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Painting the World's Christ: Tanner, Hybridity, and the Blood of the Holy Land
by Alan C. Braddock


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Fig. 1 Henry Ossawa Tanner, Nicodemus Visiting Jesus, 1899. Oil on canvas. Philadelphia, Pennsylvania Academy of the Fine Arts, Courtesy of the Pennsylvania Academy of the Fine Arts, Philadelphia. Joseph E. Temple Fund


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Fig. 2 Henry Ossawa Tanner, The Resurrection of Lazarus, 1896. Oil on canvas. Paris, Musée d’Orsay, Réunion des Musées Nationaux / Art Resource, NY
In 1899, Henry Ossawa Tanner painted Nicodemus Visiting Jesus (fig. 1), based on a story from the Gospel of John in which Christ tells a Jewish Pharisee of miraculous visionary powers available to those who are born again. By signing the painting "H. O. Tanner, Jerusalem, 1899," the artist touted his firsthand knowledge of Palestine, where he spent eleven months on two separate trips between 1897 and 1899. The Nicodemus is one of several paintings with biblical subjects that Tanner produced around 1900 after expatriating himself from the United States. Frustrated by pervasive racial discrimination on account of his African ancestry, Tanner left Jim Crow America in 1894 to live in France for the rest of his life, except for occasional family visits to Philadelphia and artistic expeditions to Palestine and North Africa.1
By 1900, Tanner had become an international success—exhibiting regularly at the Paris Salon, winning awards, and attracting more critical praise than many American artists, including his former teacher at the Pennsylvania Academy of the Fine Arts, Thomas Eakins. In 1897, Tanner's The Resurrection of Lazarus (fig. 2) was exhibited to great acclaim at the Salon, awarded a medal, and purchased by the French government for its Luxembourg Gallery of contemporary art. Expatriation in Europe actually enhanced Tanner's artistic reputation in America during these years, for he exhibited often in New York, Chicago, Pittsburgh, and Philadelphia. In 1900 the Nicodemus was purchased by the Pennsylvania Academy and awarded the prestigious Lippincott Prize. Yet it was only in the European art world and in biblical subject matter that Tanner found what he called "a perfect race democracy."2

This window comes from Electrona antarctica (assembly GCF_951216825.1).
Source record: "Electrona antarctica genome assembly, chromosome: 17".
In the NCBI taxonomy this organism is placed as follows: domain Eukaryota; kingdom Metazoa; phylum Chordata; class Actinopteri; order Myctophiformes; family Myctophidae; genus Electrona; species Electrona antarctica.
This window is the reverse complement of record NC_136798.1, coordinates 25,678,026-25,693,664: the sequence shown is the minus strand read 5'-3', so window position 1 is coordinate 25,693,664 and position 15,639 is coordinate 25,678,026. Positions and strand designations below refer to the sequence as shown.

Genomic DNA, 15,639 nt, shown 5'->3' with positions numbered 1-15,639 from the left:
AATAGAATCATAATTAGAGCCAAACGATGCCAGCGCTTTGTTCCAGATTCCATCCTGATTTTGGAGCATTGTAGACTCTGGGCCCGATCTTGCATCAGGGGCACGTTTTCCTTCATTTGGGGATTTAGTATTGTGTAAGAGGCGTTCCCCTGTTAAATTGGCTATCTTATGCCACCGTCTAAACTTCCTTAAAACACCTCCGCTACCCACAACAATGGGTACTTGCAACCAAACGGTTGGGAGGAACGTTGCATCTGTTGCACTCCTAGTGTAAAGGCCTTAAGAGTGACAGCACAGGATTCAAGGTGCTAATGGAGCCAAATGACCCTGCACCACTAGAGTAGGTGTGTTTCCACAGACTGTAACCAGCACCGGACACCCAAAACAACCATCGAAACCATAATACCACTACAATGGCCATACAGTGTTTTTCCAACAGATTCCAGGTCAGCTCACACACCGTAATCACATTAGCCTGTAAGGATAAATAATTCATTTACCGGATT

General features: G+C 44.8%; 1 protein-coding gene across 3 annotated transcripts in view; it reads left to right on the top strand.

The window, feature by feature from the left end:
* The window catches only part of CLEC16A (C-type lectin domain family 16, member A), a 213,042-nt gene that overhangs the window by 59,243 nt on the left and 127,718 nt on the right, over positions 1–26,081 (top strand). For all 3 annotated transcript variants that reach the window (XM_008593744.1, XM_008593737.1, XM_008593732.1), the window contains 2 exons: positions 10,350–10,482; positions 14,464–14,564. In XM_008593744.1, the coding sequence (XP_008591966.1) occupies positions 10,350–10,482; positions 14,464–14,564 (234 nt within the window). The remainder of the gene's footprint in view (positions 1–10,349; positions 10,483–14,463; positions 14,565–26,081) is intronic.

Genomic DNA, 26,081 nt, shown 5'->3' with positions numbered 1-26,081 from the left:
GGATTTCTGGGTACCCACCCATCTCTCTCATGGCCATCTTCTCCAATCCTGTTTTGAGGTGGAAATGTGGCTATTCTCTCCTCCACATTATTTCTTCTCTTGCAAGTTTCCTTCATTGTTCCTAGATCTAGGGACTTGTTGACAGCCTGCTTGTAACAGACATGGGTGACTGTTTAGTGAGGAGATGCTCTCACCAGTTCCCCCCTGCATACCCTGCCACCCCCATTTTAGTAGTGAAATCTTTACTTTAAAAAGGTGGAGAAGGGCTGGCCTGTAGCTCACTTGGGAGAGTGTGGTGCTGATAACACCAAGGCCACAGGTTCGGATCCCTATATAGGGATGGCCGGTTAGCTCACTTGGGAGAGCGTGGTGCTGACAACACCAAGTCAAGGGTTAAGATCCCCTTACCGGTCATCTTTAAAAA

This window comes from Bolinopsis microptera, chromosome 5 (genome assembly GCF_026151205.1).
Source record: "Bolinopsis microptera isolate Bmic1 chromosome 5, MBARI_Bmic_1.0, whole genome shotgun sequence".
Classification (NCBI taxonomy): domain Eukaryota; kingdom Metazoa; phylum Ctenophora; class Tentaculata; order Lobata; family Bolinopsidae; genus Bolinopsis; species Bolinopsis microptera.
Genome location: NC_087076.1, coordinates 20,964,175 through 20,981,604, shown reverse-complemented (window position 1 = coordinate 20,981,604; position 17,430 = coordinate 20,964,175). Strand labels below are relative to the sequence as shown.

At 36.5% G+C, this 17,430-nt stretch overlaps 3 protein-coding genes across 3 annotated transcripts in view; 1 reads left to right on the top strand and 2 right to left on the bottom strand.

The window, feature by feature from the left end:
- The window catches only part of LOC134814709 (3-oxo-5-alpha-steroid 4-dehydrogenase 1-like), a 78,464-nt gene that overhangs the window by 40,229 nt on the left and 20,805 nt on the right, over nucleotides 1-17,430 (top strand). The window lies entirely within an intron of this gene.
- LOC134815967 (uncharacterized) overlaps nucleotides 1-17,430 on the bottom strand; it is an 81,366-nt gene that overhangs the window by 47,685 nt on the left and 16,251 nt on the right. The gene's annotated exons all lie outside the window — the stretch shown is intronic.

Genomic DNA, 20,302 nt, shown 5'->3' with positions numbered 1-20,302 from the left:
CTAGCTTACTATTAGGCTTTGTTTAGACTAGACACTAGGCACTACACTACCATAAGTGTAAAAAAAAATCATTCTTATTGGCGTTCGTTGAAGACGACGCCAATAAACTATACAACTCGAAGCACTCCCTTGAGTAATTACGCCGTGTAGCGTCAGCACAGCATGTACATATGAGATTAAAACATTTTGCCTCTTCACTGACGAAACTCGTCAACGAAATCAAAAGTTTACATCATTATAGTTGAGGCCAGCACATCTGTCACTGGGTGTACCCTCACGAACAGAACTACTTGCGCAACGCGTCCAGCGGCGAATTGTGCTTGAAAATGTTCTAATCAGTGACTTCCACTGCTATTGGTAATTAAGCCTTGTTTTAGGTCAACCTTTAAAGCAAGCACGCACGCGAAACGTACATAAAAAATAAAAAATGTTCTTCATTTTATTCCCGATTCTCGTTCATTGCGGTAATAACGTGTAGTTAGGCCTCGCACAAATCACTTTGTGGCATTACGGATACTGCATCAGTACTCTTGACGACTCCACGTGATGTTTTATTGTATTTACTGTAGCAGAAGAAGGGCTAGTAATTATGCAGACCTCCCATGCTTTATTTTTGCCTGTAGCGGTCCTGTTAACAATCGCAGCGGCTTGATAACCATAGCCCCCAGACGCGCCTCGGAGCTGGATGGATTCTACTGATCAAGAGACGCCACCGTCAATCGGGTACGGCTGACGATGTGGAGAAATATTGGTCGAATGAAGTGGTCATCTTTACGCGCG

Tanner's exodus from the United States and his religious background as the son of a prominent African Methodist Episcopal bishop (Benjamin Tucker Tanner) have led art historians frequently to interpret his biblical paintings as oblique sermons or allegories about the historical plight of African Americans. As Sharon Patton has observed regarding the biblical paintings, "Tanner's works are like the sermons of African-American preachers … His religious scenes or landscapes sustained his cultural identity and religious training."3 More specifically, Dewey Mosby finds in the Nicodemus, with its nighttime setting and mysterious lighting, an allusion to clandestine religious worship by slaves as well as certain post-emancipation devotional practices among American blacks.4 Similarly, Mosby reads the Lazarus as a fictive reworking of emancipation itself, with Christ standing in for Lincoln as the redeemer of souls in bondage.5 Given Tanner's newfound professional success abroad at the turn of the century, it is tempting to see a broader resonance between the artist's own life and his interest in the biblical theme of resurrection, as if the painter sensed that his career had been born again through his passage to Europe and Palestine.